Analyzing the target vs. actual coordinate measurements, it was discovered that SLS provided a higher accuracy reproduction as compared to the SLA. This can sometimes be affected by the unique attributes of each manufacturer’s printing machine.
CT technology was then used again to analyze the hold croft bars that were reproduced through each method. The 10 hold croft bars were scanned to detect and define the accuracy of the measurement capabilities of CT technology, as well as the accuracy and variability of measurement of the total process.
The findings of the experiment concluded that there are many influencing factors within the overall process that determine the quality and accuracy of CT technology and 3D copying to reverse engineer objects.
When capturing imaging and coordinate data during the CT portion of the process, it is necessary to take into account specifications such as temperature, X-ray parameters, and accessible resolution. And, during the 3D copying/reproduction stage, the material used and additive layer thickness contributes to the accuracy of the finished product. The calibration of all systems and processes are necessary to achieve adequate quality, as each sub-step affects the overall project and becomes specific to the object being reproduced.
In conclusion, the engineers and technologists were proud to report that, depending on system setup and calibrations, it is possible to achieve a reverse engineered reproduction with very high quality and less than 1% of deviations in shape, size, etc. Depending on the material used during the 3D printing process, it is possible to fabricate a sample with comparable characteristics as raw material.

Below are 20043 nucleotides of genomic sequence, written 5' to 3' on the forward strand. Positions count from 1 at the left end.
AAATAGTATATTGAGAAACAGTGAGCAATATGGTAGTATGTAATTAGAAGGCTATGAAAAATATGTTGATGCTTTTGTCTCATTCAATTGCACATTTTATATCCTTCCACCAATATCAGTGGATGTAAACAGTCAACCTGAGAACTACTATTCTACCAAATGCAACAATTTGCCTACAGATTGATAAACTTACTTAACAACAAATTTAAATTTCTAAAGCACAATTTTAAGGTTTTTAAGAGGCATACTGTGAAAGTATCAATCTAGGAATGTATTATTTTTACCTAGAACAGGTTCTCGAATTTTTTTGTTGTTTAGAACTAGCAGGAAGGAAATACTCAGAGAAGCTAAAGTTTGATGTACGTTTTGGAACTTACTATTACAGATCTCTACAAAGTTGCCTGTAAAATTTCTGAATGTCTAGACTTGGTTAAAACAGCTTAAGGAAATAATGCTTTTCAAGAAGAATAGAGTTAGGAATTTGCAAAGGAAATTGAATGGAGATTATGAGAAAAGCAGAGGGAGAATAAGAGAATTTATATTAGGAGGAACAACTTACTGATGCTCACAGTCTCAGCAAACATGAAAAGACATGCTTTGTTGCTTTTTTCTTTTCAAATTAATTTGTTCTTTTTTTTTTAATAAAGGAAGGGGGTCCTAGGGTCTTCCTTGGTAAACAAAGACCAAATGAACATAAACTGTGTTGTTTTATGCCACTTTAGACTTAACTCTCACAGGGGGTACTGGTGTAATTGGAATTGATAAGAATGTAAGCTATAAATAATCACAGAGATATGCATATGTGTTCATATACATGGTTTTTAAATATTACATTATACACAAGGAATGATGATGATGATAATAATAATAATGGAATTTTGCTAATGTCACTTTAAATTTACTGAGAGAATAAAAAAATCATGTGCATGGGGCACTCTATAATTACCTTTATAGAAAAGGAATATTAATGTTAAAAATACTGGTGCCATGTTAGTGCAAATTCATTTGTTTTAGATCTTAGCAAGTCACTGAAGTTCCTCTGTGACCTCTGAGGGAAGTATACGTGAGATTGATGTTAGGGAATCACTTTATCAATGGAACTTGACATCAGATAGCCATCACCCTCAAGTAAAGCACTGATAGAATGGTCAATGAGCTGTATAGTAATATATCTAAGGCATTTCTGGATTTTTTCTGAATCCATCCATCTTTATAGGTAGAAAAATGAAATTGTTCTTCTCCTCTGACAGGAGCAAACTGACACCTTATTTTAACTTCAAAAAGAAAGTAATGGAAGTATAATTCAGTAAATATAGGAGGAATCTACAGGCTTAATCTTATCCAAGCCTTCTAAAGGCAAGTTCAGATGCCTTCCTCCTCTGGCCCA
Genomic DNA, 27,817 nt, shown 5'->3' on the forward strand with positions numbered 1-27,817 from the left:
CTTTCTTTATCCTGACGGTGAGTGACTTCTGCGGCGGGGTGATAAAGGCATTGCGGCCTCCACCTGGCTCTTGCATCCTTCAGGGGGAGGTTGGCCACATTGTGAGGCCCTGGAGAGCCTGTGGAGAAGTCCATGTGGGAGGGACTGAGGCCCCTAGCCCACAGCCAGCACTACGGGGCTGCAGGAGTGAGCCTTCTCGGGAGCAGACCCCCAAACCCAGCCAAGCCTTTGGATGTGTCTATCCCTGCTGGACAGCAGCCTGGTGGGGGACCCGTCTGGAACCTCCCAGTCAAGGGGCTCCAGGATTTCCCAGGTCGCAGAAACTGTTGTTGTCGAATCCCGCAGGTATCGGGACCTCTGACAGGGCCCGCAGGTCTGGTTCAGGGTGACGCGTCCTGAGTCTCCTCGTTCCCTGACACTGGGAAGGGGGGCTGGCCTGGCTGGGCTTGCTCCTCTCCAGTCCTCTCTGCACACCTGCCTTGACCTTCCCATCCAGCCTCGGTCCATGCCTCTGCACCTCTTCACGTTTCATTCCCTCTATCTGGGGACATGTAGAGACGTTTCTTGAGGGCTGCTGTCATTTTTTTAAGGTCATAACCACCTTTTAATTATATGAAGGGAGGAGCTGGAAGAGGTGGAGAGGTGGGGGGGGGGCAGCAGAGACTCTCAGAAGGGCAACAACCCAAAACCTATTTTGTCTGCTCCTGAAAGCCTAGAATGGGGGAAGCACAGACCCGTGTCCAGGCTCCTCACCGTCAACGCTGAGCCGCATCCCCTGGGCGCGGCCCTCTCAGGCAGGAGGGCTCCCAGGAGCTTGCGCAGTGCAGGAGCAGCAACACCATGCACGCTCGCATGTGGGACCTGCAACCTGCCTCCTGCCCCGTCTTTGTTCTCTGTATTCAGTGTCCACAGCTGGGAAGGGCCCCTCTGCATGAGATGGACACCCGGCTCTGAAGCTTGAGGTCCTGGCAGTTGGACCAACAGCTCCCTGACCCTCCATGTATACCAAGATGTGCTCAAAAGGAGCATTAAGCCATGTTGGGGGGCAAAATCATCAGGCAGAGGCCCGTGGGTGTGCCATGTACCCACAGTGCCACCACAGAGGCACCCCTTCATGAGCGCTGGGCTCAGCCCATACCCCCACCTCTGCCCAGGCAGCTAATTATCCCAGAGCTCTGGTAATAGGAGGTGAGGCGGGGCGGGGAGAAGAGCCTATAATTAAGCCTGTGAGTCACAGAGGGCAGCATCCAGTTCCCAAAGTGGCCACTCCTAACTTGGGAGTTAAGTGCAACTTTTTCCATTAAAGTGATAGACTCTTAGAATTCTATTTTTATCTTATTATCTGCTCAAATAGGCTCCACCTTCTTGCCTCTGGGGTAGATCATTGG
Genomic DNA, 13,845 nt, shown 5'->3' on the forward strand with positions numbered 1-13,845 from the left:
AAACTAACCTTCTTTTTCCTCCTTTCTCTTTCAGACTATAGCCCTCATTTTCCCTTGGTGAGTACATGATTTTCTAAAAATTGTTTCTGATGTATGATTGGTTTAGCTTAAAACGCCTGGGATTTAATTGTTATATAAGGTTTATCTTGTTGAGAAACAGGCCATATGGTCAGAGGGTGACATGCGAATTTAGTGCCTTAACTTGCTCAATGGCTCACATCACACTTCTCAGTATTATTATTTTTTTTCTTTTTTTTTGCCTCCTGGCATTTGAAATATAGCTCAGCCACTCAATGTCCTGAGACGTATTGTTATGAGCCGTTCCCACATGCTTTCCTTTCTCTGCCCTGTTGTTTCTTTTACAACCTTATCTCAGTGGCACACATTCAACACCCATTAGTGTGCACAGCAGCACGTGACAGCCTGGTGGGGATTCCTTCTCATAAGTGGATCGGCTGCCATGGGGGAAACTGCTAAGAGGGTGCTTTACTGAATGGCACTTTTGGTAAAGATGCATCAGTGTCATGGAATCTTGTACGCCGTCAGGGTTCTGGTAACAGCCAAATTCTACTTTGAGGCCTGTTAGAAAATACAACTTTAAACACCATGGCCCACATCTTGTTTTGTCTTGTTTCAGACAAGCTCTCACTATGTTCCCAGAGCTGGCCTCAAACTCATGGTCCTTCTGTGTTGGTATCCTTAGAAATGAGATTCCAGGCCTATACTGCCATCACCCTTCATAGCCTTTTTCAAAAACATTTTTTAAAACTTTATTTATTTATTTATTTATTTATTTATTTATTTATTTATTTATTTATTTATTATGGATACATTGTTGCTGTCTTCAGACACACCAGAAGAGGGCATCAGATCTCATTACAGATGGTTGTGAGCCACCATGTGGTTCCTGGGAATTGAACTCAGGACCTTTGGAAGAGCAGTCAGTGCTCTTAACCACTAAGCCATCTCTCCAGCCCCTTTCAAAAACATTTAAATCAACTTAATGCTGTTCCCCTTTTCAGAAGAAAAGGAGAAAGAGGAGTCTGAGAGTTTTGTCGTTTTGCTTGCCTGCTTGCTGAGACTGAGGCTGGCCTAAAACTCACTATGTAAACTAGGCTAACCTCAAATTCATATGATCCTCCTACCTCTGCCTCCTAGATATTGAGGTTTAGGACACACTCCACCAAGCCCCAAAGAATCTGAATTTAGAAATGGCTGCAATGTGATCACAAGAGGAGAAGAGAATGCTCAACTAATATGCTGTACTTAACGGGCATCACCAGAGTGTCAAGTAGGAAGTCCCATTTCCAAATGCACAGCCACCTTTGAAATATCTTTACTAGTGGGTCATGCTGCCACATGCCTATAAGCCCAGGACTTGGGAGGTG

The results of the performed experiment open doors to new opportunities and advancements for a multitude of companies and industries. X-ray inspection companies are leading the charge, looking to leverage their technology and processes to enhance their current product lines and deliver simplified “3D copying” solutions.
With the combination of CT technology and 3D printing to create a new “3D copying” technique, future uses like the following can be successfully achieved:
Reverse engineering of an object or product, as described in the experiment
Real-time equipment failure part reproductions
Internal component reproduction without disassembling the whole product (i.e. a piston or engine block)
Rapid prototyping to quickly fabricate samples using design data (computer aided design (CAD)
With decreasing costs and increasing ease of use of CT scanners and 3D printers, the technique of “3D copying” will become more and more established in different types of applications during the coming years.
These types of uses are sure to change the way products are analyzed, developed and repaired, eventually reducing costs and speeding up product development cycles.